antiseptics, no antibiotics and no anaesthetics. Hospitals were just places where doctors went to learn. They were teaching
establishments with no regard for the health of patients.
Samuel Pepys kept a record of his ongoing health in his diary. He was treated by Dr. Hollier at St. Thomas’ hospital. When
reading the following - remember the warning about the truth.
Treatment: No beer, coffee, tea or wine. Dandelion & burdock was the best diuretic.
Pain relief: Wooden mallet to render unconscious or mandrake root (hallucinogenic). Procedure: Incision of a rusty nail. Cutting
with a rusty, blunt knife followed by removal using rusty plier tongs. Treatment of wound: Pack with crushed egg (including
shell) and cover with feathers off the street followed by a hot flat iron to cauterise the wound.
Molasses in the anus and/or a live leach in the anus overnight - and a new leach each night for the next 9 nights.
Exercise to agitate the bowels: horse & trap going over bumps. A visit to Epsom to drink the water that contained magnesium
sulphate. That didn’t work for Samuel Pepys. Procedure: Hollow bamboo cane inserted. Use of beef dripping as there was no
Vaseline. The doctor had a clay pipe and blew the smoke up the bamboo tube. Bellows were then used and evacuation
followed with 1 hour.
David concluded his talk with some facts about the plague at Eyam, and about Martin Morton, his family and dog, Flash.
A most entertaining talk.
To read excerpts from Pepys’ diary go to https://www.pepysdiary.com/diary/summary
April gave us John Hoare and his ‘Acorn to Oak’ talk. His knowledge about the subject was engaging from the start. It was
fascinating to learn how this massive organisation, The National Trust, started and evolved and is still evolving today. John
didn’t take a fee but asked that the money be given to the National Trust instead. So not only did we have a very interesting
talk, we gave support to this amazing Trust.
Our speaker for March was Pat Osborne, whose talk was ‘Queen Victoria, some surprising and lesser known facts’. Pat, who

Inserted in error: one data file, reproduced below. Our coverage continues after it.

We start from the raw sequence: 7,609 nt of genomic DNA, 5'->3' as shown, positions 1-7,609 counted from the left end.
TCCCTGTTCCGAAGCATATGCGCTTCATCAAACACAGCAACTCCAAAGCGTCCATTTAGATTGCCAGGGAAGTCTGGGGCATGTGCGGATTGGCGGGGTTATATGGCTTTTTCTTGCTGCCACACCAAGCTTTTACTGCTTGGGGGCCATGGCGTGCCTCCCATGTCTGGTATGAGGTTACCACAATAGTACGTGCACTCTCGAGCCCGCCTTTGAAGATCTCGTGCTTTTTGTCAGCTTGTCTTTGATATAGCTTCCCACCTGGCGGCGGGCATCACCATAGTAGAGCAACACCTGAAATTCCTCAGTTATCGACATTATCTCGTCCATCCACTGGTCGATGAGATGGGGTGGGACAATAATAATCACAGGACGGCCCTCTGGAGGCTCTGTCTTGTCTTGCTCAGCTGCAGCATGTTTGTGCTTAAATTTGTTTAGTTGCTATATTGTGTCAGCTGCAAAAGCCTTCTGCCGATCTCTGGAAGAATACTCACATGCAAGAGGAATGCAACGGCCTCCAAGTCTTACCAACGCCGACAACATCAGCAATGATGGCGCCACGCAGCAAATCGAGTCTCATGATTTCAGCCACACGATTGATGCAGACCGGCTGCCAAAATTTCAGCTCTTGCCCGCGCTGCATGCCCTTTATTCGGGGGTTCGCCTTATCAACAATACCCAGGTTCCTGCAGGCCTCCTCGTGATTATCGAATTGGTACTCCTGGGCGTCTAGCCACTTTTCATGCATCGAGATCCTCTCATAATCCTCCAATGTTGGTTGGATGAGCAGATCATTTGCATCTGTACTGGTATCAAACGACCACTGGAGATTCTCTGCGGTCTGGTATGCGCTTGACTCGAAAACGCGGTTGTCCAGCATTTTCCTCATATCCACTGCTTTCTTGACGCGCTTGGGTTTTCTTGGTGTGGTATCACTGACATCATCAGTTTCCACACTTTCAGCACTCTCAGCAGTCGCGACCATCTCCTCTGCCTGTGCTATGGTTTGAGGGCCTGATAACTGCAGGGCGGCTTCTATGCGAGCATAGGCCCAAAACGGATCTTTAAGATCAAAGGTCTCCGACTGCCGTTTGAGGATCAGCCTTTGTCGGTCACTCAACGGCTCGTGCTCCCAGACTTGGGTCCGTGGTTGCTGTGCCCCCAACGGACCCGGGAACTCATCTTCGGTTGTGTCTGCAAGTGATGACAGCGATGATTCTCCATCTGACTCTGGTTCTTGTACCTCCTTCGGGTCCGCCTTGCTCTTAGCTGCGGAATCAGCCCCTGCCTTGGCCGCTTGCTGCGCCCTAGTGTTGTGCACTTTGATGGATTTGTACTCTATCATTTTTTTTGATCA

was still recovering from illness gave her talk from her wheelchair and had us hanging on every word. Queen Victoria, always
an interesting lady to hear about and with some very stubborn streaks.
In comparison, I found the February speaker, Keith Whatlin, fascinating to listen to. He took a potentially dry subject ‘The
History of English Architecture’ and spoke with great knowledge and enthusiasm. Although the venue was far from ideal
because it was impossible for members to sneak in and out regarding things that had to be done, it didn’t faze Keith at all and
he was thrilled with the feedback our members gave him at the end of his talk.
Our January speaker, Robert Wood, was a perfect example. The talk ‘Gemstones and Crystals’ wasn’t at all what I expected
but it was given with confidence if a little ‘drifting’ occasionally. I personally didn’t quite understand what he was trying to get
over. There were however a lot of people interested in speaking to him at the end and looking at the stones etc. that he had
brought to sell.
At what stage and which stage?
The sudden closure of The Trades Club not only created problems for our Chairman and Committee but especially our Drama
Impresario, Chris Woolven. He had been visualising the regular stage for his third pantomime when a rewrite was forced upon
him by the change of venue. The Catholic Club is darker than the Trades, with different access points to the stage. The regular
team of U3A thespians gave bravura performances involving their usual zany characters.
It is a pity that we have been unable to find a pianist among our members or associates when we could form a choir and music
could be included into our Christmas Extravaganza, and possibly even a demonstration from our Scottish Country Dancing
Thanks should be expressed to those members who arranged the tables and supplied the food and crackers, and cleared up
at the end.